Scripture: Lectionary 448. Sept 21. I Timothy 6:13-16. Psalm 100:188.8.131.52. Luke 8:4-15:
There is a mention of Pontius Pilate in I Timothy as the epistle comes to an end. This is an attestation about the trial of Jesus before Pilate and is another historical fact that associates Jesus in his active ministry during the time in which Pilate was a Roman procurator in Jerusalem. There is evidence also of the historical Pilate on a stone found near Caesarea on the seacoast of Israel. Biblical chronology is important for helping us to understand the time of the prophets and certainly here of Jesus himself. The reference helps to show people who are only interested in the historical Jesus that he was “for real.” More important is the viewpoint that we Christians have of Jesus after his resurrection affirming that he is Lord and our Savior. We look at him more from the perspective of another type of time called Kairos not Chronos. Both blend well when we realize that God works quietly within the history of the world with the saving power of Jesus Christ who is revered as the Son of God and Savior of the world. Liturgical readings and the history of salvation are more within this Kairos consideration of how things really are in God’s sight.
If we are busy looking at our IPhone or our watch during the liturgy we are more interested in our self and in what is Chronos than Kairos. The latter is more of a contemplative and prayerful attention at Mass that is timeless and peaceful. We are anxious about many things, but only one thing matters, our attentiveness to the Lord’s presence among us. Paul, or the author of I Timothy, mention the appearance of God with the Risen Jesus. This gives us the Kairos perspective of eternal time.. The Book of Revelation is set within a Kairos framework; those who try to make it a chronos prediction of what is happening now in the Middle East are missing the inspired intention of the writer which is God Alone is to be Worshipped. He is not speaking about history that is happening today but about the true spirit of Jesus working at the time he was writing for the seven churches of the Apocalypse.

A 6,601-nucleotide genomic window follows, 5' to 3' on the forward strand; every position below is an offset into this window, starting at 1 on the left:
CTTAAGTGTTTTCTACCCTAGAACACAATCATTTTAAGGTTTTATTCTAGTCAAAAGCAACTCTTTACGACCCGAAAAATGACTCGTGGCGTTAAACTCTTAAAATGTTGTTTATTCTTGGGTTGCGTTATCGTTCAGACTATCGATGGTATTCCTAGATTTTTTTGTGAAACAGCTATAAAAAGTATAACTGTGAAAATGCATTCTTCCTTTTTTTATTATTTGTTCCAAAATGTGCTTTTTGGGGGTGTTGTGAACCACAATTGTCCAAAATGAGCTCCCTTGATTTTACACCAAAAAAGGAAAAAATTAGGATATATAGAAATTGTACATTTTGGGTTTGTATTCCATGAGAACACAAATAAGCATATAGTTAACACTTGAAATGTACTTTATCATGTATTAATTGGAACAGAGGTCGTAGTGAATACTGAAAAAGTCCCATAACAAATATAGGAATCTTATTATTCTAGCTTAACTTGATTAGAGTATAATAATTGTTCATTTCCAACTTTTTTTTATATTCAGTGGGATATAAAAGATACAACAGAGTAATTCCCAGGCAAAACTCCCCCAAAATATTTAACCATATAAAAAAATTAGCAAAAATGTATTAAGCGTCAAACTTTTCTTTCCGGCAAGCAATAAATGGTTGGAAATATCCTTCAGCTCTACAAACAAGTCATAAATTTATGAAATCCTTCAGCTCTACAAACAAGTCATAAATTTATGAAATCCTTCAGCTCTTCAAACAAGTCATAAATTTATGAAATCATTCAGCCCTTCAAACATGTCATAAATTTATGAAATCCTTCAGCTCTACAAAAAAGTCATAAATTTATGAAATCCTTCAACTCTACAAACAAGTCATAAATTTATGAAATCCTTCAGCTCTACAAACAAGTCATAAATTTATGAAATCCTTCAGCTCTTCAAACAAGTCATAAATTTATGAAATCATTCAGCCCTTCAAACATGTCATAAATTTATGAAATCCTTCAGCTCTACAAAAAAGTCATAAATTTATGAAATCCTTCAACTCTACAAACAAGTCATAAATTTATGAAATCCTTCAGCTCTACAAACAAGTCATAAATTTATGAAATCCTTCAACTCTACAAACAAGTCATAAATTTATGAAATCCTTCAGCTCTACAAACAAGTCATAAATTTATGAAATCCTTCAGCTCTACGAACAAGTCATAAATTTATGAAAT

We have this Kairos ending in I Timothy: “To him (Jesus) be honor and everlasting rule. Amen.”
The Psalm antiphon and the verses after it put us into the presence of God while we celebrate the liturgical readings and enter into the mystery of our faith. We are being called to celebrate with joy the presence of the Lord. (Psalm 100:2).
The Gospel gives us the parable of the farmer sowing seeds randomly in the field. This may have been the first parable Jesus spoke. It would be Mark who gave us it for the first time in Mark 4:1-25. Father Karras, a Lucan scholar gives us the following insight on how to read the 50 parables of Luke: “It is a hallmark of Lucan discipleship that disciples not only hear the parables of God’s kingdom, but are the recipients of the singular grace of knowing what God’s kingdom means for everyday Christian living.” Here is where chronos and Kairos blend.
I interpret this parable as our way of responding with generosity to the word of God by receiving its message with an open heart and mind that helps us produce spiritual and apostolic fruit in abundance. We are invited to be people of profound interior prayer who are led to persevere in doing what we learn from the word of God. It is our perseverance that leads to such abundance the good seed produces. As St. Benedict says in the Prologue of his Rule: “We are to listen with the ears of our heart to the Master’s instruction.” Amen.
Copyright 2013 Fr. Bertrand Buby, S.M.